The Indiana Supreme Court ruled evidence of more than financing alone must be presented to demonstrate that the City has engaged in a policy-oriented decision making process in order for discretionary function immunity to apply. Cathy Beloat sued the City of Beech Grove after breaking her leg by stepping in hole in Main Street in the City. The City of Beech Grove claimed discretionary function immunity and presented an affidavit from its Mayor and minutes of the City Council and the Board of Works and Safety. The Mayor’s affidavit was not enough to demonstrate that an official policy decision was made. The minutes of City Council and the Board of Works and Safety, while establishing that the financing was discussed and approved, did not demonstrate the cost-benefit analysis, weighing of other options, and prioritization discussions that are required to decide that the City has engaged in a policy-oriented decision making process. The Court found that while the inference could be drawn that the City Council and/or the Board of Works and Safety did engage in the policy discussion necessary, the standard of review forbids that kind of inference.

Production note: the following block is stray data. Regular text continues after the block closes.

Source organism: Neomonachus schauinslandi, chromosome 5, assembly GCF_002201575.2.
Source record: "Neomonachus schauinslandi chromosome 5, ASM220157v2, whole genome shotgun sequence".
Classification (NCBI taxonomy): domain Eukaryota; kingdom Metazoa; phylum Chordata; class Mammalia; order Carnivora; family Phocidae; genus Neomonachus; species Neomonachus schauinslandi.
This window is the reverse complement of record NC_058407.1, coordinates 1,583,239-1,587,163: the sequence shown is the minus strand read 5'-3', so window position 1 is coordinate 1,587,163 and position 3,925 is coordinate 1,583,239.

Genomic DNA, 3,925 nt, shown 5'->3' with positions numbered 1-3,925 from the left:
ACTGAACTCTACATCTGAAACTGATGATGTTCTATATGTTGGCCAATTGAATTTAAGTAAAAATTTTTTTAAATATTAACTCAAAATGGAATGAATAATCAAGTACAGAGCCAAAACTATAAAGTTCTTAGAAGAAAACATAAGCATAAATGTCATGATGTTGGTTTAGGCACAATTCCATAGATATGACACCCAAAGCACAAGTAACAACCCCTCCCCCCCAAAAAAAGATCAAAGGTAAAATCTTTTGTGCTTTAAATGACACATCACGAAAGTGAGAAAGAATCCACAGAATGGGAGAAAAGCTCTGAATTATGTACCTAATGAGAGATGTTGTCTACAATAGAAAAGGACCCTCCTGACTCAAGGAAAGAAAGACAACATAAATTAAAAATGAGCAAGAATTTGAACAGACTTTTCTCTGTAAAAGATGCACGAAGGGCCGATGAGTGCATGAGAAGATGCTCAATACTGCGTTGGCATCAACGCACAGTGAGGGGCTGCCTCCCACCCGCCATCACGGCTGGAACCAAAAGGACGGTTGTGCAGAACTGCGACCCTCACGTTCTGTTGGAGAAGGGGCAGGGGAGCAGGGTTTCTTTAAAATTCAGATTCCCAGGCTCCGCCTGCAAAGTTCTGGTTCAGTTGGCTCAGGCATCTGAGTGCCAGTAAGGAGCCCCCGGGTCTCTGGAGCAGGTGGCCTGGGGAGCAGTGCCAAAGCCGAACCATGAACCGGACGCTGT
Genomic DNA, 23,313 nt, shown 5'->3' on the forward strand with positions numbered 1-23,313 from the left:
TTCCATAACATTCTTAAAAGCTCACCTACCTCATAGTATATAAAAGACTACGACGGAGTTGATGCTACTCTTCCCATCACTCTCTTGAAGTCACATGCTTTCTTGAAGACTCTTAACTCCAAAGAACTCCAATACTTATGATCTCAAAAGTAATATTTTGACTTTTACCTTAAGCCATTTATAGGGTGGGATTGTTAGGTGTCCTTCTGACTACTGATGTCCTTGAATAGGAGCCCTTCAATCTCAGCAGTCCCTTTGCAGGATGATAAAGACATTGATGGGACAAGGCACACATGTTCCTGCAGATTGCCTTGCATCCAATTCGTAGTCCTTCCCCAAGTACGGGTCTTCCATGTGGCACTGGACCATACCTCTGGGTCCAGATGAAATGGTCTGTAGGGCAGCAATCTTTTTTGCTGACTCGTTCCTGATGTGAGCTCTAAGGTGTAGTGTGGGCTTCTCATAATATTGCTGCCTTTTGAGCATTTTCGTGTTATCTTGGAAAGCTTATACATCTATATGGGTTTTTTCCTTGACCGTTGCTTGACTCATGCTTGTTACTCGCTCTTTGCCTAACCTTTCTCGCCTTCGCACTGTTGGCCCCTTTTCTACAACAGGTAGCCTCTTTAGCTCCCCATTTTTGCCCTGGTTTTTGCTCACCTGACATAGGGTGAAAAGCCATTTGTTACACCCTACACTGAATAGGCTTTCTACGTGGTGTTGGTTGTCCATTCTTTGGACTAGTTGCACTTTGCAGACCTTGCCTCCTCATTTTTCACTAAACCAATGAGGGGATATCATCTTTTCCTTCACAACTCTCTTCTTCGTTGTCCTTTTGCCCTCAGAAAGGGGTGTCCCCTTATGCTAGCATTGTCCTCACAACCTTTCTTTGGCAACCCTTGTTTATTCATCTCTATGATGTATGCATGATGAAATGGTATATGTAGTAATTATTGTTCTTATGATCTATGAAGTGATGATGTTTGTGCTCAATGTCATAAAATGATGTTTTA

Based on the Court’s decision, evidence of financing alone is not enough to show that the City completed all that was necessary to be shielded by discretionary function immunity. Had minutes been produced that demonstrated the cost-benefit analysis, weighing of options, why specific repairs were to be made and why total reconstruction rather than piecemeal, the Court might likely have found the City was immune.
James A. L. Buddenbaum has practiced law for more than 25 years with Parr Richey representing municipalities and businesses in utility, healthcare and general business sectors in both regulatory and transactional matters. Jim also has extensive experience in representing businesses in making large property damage and similar insurance claims.